“As promised, we will keep you informed as new information is available, but we are still business as usual,” said Gannett CEO Robert J. Dickey in an email to employees Monday.
Hedge fund Alden Global Capital is the majority owner in Digital First. Among its properties are The Denver Post, the Los Angeles Daily News and the Boston Herald. 
“Frankly, the team leading Gannett has not demonstrated that it’s capable of effectively running this enterprise as a public company,” said a Digital First letter to Gannett’s board, signed by MNG chairman Joseph Fuchs. The letter said that Digital First holds a 7.5 percent ownership stake.
On Dec. 5, Gannett President and CEO Robert J. Dickey told the company’s board of directors he was retiring. He’s agreed to stay on until May 7, 2019, but may leave earlier if a successor is named, the company said.
Gannett’s board hired Zurich-based Egon Zehnder to evaluate replacement candidates, the company said.
The headhunters may go outside the newspaper industry, perhaps to digital or e-commerce, according to the New York Post.

Today in Labor History

In Chicago for a demonstration against hunger, Wobbly Ralph Chaplin completed the writing of the labor anthem “Solidarity Forever” on this date in 1915. He’d begun writing it in 1914 during a miners’ strike in Huntington, W. Va. The first verse:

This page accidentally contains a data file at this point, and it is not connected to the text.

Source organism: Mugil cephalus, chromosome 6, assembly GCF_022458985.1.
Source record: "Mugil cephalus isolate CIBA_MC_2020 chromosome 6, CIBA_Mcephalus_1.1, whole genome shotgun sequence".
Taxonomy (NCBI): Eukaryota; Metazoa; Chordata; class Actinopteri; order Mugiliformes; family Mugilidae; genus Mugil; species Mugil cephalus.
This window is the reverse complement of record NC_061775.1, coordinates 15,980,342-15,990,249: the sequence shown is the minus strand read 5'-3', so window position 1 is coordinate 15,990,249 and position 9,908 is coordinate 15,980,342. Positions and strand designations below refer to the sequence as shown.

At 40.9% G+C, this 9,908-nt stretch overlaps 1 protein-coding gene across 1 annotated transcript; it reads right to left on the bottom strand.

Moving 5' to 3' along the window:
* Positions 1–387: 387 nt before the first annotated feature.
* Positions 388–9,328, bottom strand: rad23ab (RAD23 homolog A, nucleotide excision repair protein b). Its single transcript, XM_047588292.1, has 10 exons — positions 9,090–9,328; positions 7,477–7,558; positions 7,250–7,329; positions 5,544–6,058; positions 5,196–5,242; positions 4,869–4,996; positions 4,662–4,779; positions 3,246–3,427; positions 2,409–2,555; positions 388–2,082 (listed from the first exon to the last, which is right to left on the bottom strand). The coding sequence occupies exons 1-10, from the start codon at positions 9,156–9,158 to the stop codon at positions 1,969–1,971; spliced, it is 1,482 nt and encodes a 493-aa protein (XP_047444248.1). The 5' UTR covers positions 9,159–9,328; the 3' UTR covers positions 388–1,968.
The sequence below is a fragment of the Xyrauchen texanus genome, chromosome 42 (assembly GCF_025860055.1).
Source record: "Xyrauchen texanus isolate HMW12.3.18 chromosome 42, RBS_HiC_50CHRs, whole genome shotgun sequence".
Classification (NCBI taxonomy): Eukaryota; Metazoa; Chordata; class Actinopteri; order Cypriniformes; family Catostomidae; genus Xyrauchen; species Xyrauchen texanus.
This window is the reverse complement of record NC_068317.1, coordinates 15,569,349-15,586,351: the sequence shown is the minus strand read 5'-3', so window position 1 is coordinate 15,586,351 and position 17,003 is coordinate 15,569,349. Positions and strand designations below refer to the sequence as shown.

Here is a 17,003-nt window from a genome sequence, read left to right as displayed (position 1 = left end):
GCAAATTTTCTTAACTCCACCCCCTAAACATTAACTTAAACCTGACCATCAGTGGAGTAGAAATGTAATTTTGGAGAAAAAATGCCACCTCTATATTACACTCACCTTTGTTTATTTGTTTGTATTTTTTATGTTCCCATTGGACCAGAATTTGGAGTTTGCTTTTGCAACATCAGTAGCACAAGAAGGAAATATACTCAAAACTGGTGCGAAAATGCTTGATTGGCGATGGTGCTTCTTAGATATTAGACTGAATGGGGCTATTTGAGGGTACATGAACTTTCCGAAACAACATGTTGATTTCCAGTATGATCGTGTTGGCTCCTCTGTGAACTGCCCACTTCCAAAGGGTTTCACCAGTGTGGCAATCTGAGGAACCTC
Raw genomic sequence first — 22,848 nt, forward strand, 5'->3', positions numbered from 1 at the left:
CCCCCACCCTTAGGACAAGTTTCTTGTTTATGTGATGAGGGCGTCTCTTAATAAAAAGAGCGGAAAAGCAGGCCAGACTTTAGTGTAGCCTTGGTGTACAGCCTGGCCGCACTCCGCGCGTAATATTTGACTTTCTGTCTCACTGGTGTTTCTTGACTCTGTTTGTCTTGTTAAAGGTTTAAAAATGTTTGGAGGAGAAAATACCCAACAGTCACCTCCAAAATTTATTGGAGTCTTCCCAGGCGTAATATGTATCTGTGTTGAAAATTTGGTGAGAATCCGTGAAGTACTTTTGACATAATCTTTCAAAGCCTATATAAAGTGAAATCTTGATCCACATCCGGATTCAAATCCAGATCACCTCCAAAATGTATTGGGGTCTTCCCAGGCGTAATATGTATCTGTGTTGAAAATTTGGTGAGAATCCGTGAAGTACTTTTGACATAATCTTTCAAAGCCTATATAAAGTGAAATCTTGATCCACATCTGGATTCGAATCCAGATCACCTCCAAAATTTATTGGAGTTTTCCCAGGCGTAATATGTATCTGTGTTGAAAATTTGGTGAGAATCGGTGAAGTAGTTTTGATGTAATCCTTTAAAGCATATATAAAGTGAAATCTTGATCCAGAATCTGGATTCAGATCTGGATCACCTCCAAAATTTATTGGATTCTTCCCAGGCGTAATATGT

When the union’s inspiration through the workers’ blood shall run,There can be no power greater anywhere beneath the sun;Yet what force on earth is weaker than the feeble strength of one,But the union makes us strong. – 1915
Seventeen workers in the area died when a large molasses storage tank in Boston’s North End neighborhood burst, sending a 40-foot wave of molasses surging through the streets at an estimated 35 miles per hourCLICK TO TWEET. In all, 21 people died and 150 were injured. The incident is variously known as the Boston Molasses Disaster, the Great Molasses Flood, and the Great Boston Molasses Tragedy. Some residents claim that on hot summer days, the area still smells of molasses. – 1919